The Emotional Life Behind Gift Giving & Receiving

by | Dec 24, 2021 | Trend

In my practice, I observe how many people experience gifting as very stressful. Many place unnecessary pressure on giving “the perfect gift”. And although we may not like to admit it, most of us wish for “the perfect gift” in return. Historically this makes sense, as gift giving has largely been transactional in nature. So, when the gift doesn’t live up to our built up expectations it can take away from the excitement or satisfaction we feel. Worse, it can create negative emotions towards the other person, and that’s the last thing anyone wants during the holidays. 

To avoid this outcome, you have to focus on reducing the emotional stress around gift giving and receiving. Instead of obsessing over the “best” gifts for your loved ones, remind yourself that gift giving is also an opportunity to practice altruism and share feelings of admiration with one another. Connecting to the aspect of giving for the sake of acknowledging each other increases the chance of satisfaction. Your satisfaction comes from being better equipped to enjoy the gift giving when you’re not overly stressed about a perfect outcome. And, by remaining true to the positive sharing, cheerful spirit of giving – you’ve already been successful in your endeavors.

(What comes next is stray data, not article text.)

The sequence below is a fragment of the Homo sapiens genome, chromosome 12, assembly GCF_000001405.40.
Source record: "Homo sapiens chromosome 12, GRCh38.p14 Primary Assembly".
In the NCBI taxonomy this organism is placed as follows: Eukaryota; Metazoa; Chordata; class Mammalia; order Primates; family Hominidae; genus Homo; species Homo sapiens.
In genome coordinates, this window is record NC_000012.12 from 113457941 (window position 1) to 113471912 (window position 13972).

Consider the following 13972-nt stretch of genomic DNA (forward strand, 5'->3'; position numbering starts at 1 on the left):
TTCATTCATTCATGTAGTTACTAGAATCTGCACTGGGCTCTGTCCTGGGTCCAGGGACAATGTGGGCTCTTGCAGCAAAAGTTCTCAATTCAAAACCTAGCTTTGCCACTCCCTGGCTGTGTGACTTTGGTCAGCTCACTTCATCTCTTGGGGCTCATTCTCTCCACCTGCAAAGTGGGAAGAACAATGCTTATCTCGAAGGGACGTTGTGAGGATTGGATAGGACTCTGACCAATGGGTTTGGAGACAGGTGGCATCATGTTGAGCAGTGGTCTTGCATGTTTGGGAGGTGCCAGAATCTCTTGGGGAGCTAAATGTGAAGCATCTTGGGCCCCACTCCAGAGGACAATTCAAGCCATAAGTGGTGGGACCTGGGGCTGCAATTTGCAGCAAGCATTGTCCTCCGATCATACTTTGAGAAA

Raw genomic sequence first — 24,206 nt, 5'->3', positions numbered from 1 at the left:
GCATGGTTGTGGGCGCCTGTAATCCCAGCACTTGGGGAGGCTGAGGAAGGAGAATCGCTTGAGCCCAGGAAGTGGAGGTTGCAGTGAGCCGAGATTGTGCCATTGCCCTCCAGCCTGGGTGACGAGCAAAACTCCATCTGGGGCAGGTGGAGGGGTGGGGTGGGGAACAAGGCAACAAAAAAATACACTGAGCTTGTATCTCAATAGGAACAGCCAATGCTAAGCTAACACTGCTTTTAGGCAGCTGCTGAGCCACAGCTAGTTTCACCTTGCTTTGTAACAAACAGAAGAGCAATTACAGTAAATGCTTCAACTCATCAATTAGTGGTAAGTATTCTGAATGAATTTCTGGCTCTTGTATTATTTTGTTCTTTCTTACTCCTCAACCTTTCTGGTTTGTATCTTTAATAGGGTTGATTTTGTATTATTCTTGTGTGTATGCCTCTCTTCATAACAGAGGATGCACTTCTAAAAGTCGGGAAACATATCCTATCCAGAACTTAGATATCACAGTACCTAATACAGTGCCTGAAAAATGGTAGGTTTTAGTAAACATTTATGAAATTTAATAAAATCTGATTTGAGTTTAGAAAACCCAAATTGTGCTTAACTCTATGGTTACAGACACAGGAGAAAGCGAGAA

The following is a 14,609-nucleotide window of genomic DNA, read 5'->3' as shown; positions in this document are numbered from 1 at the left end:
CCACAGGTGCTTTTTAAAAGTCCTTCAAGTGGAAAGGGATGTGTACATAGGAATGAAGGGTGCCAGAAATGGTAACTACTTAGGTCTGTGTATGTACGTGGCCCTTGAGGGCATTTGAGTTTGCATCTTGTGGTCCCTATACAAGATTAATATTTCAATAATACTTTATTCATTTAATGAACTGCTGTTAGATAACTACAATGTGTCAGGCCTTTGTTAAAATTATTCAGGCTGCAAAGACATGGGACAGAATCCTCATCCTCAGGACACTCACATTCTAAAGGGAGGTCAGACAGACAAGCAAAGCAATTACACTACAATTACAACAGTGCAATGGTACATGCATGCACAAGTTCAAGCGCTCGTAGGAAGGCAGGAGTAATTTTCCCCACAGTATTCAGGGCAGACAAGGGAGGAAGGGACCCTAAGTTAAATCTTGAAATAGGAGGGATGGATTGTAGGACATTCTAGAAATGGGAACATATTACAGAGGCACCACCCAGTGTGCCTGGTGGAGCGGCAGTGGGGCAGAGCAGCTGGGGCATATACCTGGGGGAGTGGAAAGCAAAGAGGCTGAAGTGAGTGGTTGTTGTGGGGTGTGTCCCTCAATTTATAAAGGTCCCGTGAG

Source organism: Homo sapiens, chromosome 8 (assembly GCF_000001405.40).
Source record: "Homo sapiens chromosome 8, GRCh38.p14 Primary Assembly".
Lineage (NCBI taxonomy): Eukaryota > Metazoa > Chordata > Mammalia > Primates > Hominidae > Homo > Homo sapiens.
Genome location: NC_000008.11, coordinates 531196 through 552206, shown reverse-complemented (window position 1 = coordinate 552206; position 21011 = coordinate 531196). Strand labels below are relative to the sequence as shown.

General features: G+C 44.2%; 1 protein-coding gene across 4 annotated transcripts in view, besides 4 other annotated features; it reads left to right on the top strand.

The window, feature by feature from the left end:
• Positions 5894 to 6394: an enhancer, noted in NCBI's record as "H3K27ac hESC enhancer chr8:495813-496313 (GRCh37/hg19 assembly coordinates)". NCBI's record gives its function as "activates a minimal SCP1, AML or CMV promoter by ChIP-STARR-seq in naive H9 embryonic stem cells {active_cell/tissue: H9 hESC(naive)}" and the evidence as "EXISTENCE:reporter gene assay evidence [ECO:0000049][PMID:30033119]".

Your satisfaction also has a better chance of remaining high when you remind yourself that you have the power to control it, by keeping your appraisal of the meaning of the gift realistic. (BTW, I am not naïve to the manipulative ways people might use gift exchanges. Still at times, your own past emotional gifting experience can skew your present interpretation of today’s exchanges. That might be causing you added stress. Check in with yourself in that regard.) Either way, you have a choice to own your reaction to it. For example, centering the exchanging of gifts around the selfless meaning of it reframes the exchange as something to look forward to, not worry about. It fosters more realistic expectations of having a successful gift exchange, because it expands the act of giving as an extension of your relationship with the other, instead of narrowing it to the art of perfecting. The way you appraise the meaning behind the gifts makes a big impact on the way you can reduce your stress level. 

I hope this has shed a new light on gifting this holiday season, and that you can use the tools to make it the best exchange yet. Have a wonderful, relaxing, stress free holiday, and I’ll see you in the new year! 

Happy holidays, 
Dr. Tal Leead, Psy.D. 

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